In the coming days, we start a new program of the Walking Mentorship named In the Footsteps of Santa Teresa. What we cannot see is the work we initiated more or less one year ago when my co-mentor Jorge Anselmo and I went to the Castilla and Leon to see with our eyes a newly marked route between Alba de Tormes and Ávila in Spain.
We have been looking for quite some time for a path that could help us create a program focused on spiritual development and how to translate it into actions in our lives. This particular itinerary captured our attention from the very first moment.
Current times are challenging at many levels, which is nothing new.
What might be freshly disturbing is the increasing lack of reliable moral references, and that can be pretty confusing in the long run, making the road ahead harder to figure out.
When we first heard about the Ruta Teresiana which is deeply inspired by the life of Saint Teresa of Ávila, we gather our backpacks, boots and off we went to discover it back in October 2018.
Upon returning home, we were impressed by the provoking similarities of the new route, its embedded history, and the present moment of the world. It was too powerful to look the other way, and that’s probably the main reason why we decided to do it despite the numerous challenges we faced to make it a reality.
One year later, here we are, ready to go again. This time we have in our hands a specific Survival Kit created for this program, a tool of self-development that will help us navigate through the plains of the Spanish Meseta and the intricate paths of our hearts.
Before we introduce you to the route and the experience we developed, we want to share a few words to present who we are following the footsteps.
Saint Teresa was a Spanish noblewoman who chose a monastic life in the Catholic Church. She lived between 1515 and 1582, which were simultaneously defying and exciting moments in Europe (sounds familiar to you?). The Reformation and the Council of Trent from one side and the contact with the American Continent in the other shaped the XVI century in European history.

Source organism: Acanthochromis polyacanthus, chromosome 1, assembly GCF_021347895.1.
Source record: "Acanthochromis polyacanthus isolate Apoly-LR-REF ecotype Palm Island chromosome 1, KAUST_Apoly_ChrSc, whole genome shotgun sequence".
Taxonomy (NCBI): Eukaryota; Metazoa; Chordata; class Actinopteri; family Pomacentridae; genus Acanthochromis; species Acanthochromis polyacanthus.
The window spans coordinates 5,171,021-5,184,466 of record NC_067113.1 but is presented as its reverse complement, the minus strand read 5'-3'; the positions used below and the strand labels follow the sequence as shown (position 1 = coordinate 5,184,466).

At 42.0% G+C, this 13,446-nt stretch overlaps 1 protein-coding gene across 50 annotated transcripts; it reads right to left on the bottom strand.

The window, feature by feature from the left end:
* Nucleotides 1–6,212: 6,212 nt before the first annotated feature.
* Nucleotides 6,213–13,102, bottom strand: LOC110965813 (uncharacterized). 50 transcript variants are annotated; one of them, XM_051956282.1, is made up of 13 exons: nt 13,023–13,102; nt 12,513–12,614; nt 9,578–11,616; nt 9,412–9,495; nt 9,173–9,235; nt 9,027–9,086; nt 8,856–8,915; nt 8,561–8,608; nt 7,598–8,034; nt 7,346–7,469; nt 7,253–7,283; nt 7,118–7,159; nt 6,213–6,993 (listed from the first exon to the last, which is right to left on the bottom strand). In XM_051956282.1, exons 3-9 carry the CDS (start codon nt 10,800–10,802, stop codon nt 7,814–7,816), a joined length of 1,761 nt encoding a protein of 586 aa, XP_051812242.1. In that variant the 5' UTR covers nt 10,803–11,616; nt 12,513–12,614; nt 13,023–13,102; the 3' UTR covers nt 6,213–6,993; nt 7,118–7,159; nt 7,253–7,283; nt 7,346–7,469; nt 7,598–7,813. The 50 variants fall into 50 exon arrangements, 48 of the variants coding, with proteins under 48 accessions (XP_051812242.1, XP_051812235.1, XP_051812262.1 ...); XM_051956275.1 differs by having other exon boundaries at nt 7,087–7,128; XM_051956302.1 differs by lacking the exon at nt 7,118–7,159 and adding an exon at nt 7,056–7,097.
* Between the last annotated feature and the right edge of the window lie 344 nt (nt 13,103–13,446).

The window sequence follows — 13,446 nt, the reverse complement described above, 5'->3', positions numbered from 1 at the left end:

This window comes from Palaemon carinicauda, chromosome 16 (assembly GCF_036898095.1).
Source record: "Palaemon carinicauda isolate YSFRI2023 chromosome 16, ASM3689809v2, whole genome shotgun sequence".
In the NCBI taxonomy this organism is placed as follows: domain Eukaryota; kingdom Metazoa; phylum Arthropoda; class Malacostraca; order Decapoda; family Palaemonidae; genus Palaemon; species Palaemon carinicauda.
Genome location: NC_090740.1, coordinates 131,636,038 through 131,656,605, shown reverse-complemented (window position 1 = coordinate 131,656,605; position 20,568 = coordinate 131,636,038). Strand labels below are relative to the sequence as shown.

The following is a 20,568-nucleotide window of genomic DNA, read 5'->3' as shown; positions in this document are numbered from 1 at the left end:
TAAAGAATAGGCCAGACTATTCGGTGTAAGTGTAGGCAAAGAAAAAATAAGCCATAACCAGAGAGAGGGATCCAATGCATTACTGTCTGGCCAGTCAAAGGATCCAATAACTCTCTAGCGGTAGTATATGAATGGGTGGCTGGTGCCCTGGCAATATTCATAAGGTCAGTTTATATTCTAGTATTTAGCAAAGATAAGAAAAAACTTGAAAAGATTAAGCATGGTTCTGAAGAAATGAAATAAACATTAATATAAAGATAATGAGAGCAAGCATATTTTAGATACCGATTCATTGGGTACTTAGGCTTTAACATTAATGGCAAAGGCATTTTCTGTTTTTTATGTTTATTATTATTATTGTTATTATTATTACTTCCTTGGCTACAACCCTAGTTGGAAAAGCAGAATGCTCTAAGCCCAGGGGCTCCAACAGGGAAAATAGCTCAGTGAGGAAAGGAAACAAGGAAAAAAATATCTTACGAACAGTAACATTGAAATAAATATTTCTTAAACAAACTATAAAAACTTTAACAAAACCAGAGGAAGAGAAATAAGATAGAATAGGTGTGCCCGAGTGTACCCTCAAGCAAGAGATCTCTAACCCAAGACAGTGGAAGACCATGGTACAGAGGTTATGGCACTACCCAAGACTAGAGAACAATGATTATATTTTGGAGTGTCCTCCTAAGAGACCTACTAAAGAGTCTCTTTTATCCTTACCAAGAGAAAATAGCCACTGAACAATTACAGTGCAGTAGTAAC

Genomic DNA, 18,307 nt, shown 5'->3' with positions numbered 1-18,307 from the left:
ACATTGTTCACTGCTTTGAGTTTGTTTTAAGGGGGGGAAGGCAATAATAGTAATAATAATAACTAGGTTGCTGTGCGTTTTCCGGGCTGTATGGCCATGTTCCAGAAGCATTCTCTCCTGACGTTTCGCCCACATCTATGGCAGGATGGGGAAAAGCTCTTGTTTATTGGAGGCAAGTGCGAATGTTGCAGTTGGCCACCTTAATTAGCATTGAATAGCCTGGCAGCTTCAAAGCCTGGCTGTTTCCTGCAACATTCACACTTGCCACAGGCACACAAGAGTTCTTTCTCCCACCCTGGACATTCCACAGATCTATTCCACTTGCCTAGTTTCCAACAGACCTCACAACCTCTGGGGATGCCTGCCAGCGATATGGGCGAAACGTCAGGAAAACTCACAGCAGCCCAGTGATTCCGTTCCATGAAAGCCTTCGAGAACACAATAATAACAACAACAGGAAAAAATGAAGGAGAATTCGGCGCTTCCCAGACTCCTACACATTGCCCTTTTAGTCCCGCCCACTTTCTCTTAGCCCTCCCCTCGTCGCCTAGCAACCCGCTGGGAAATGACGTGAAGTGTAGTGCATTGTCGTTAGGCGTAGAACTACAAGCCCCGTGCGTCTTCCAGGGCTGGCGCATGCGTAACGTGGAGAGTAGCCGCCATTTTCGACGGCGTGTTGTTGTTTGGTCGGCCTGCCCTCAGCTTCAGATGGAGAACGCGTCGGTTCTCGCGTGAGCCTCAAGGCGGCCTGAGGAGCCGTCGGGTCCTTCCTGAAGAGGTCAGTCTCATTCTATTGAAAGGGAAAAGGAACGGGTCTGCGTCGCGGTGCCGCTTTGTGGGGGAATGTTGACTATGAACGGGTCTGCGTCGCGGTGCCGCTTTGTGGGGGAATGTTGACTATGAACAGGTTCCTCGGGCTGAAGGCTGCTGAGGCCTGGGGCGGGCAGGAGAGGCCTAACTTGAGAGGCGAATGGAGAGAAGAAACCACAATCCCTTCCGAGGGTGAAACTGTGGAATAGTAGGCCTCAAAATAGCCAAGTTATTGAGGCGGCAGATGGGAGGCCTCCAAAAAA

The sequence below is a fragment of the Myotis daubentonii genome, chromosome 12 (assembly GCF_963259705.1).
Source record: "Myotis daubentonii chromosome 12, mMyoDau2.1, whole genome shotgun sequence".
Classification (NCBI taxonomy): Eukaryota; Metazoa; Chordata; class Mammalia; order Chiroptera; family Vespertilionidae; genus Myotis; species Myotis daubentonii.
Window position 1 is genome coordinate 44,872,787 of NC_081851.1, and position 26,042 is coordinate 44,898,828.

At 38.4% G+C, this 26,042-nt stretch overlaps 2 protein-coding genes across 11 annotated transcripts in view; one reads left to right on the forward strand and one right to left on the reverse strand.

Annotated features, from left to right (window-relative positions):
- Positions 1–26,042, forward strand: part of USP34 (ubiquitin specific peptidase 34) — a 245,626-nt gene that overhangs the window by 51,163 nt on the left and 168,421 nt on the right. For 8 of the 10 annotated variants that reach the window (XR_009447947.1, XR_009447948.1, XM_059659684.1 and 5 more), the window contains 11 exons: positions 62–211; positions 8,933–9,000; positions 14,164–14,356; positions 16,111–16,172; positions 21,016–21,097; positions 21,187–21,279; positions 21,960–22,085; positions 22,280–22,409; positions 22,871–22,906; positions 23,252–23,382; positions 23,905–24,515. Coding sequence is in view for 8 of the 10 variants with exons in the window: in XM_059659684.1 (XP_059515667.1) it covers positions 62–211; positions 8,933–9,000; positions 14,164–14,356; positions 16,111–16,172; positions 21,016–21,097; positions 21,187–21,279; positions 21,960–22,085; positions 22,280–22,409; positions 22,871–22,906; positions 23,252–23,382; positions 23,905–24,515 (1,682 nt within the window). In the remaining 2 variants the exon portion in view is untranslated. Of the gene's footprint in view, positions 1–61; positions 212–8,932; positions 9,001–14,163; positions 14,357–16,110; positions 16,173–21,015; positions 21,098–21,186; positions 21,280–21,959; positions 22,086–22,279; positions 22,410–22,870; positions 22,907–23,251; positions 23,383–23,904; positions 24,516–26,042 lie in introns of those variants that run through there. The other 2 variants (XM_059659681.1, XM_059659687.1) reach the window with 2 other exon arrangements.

Teresa was a Carmelite nun, a prominent Spanish mystic, religious reformer, author, a theologian of the contemplative life, and mental prayer. She reformed the Carmelite Orders being joined by the younger Spanish Carmelite friar and mystic, Saint John of the Cross. Both are a permanent presence throughout our route — being central figures of a movement of spiritual and monastic renewal borne out of an inner conviction and honed by ascetic practice.
She was also at the center of deep ecclesiastical controversy as she took on the pervasive laxity in her order against the background of the Protestant reformation sweeping over Europe and the Spanish Inquisition asserting church discipline in her home country.
Since her death, she continues to be widely noted as inspiration to philosophers, theologians, historians, neurologists, fiction writers, artists as well as countless ordinary people interested in Christian spirituality and mysticism.
Speaking to pilgrims from Avila on October 1981, Pope John Paul II said: “It is necessary for the rich legacy left by Teresa of Jesus to be deeply reconsidered and thereby influence the renewal of life on a universal scale.”
It has been a long time waiting, but now it is time to walk. Difficult not to be curious, right? Throughout the coming week, join us from your phone, and we will share the highlights of our experience, it might bring something good :
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Keep walking with us,
João and Jorge
*”It is time to walk!” – These were the words St Teresa of Ávila said shortly before her death. Simultaneously a call to action and a beacon of hope. Inviting us to set out on the paths of joy, fraternity, and time lived as grace! Let us be taken by the hand of St Teresa as we go through the journey of life. May her footsteps always lead us in the right direction.